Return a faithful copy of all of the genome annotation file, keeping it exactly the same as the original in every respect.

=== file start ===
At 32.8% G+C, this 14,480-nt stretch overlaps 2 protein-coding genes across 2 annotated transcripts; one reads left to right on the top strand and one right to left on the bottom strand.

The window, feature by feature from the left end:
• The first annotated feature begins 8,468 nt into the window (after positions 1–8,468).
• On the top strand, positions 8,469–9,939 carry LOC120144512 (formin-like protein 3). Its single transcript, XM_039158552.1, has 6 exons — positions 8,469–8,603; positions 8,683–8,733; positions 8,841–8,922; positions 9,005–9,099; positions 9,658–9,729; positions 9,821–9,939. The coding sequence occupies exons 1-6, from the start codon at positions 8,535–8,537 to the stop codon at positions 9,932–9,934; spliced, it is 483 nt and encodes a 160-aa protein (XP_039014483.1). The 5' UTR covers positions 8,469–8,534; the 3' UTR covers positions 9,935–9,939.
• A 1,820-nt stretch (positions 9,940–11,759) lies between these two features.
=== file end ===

At 32.8% G+C, this 14,480-nt stretch overlaps 2 protein-coding genes across 2 annotated transcripts; one reads left to right on the top strand and one right to left on the bottom strand.

The window, feature by feature from the left end:
• The first annotated feature begins 8,468 nt into the window (after positions 1–8,468).
• On the top strand, positions 8,469–9,939 carry LOC120144512 (formin-like protein 3). Its single transcript, XM_039158552.1, has 6 exons — positions 8,469–8,603; positions 8,683–8,733; positions 8,841–8,922; positions 9,005–9,099; positions 9,658–9,729; positions 9,821–9,939. The coding sequence occupies exons 1-6, from the start codon at positions 8,535–8,537 to the stop codon at positions 9,932–9,934; spliced, it is 483 nt and encodes a 160-aa protein (XP_039014483.1). The 5' UTR covers positions 8,469–8,534; the 3' UTR covers positions 9,935–9,939.
• A 1,820-nt stretch (positions 9,940–11,759) lies between these two features.